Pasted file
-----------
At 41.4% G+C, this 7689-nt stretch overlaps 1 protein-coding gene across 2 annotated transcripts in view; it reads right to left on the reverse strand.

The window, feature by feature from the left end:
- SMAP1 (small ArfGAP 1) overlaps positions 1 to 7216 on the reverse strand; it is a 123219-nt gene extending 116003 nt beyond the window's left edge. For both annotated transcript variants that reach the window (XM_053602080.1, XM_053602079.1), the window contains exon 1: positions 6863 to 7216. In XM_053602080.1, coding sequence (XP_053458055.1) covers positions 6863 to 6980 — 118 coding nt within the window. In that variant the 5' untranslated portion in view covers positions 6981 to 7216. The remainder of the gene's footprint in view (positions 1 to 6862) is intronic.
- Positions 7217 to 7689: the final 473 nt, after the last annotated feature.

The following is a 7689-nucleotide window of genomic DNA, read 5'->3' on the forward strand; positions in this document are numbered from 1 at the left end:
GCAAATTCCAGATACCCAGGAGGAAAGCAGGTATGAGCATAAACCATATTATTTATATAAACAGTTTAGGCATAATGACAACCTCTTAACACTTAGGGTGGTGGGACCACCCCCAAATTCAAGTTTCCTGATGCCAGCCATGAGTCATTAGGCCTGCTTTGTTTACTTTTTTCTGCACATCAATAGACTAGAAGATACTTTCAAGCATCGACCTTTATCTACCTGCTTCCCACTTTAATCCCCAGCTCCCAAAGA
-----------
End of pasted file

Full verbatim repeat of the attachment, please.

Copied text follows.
At 41.4% G+C, this 7689-nt stretch overlaps 1 protein-coding gene across 2 annotated transcripts in view; it reads right to left on the reverse strand.

The window, feature by feature from the left end:
- SMAP1 (small ArfGAP 1) overlaps positions 1 to 7216 on the reverse strand; it is a 123219-nt gene extending 116003 nt beyond the window's left edge. For both annotated transcript variants that reach the window (XM_053602080.1, XM_053602079.1), the window contains exon 1: positions 6863 to 7216. In XM_053602080.1, coding sequence (XP_053458055.1) covers positions 6863 to 6980 — 118 coding nt within the window. In that variant the 5' untranslated portion in view covers positions 6981 to 7216. The remainder of the gene's footprint in view (positions 1 to 6862) is intronic.
- Positions 7217 to 7689: the final 473 nt, after the last annotated feature.

The following is a 7689-nucleotide window of genomic DNA, read 5'->3' on the forward strand; positions in this document are numbered from 1 at the left end:
GCAAATTCCAGATACCCAGGAGGAAAGCAGGTATGAGCATAAACCATATTATTTATATAAACAGTTTAGGCATAATGACAACCTCTTAACACTTAGGGTGGTGGGACCACCCCCAAATTCAAGTTTCCTGATGCCAGCCATGAGTCATTAGGCCTGCTTTGTTTACTTTTTTCTGCACATCAATAGACTAGAAGATACTTTCAAGCATCGACCTTTATCTACCTGCTTCCCACTTTAATCCCCAGCTCCCAAAGA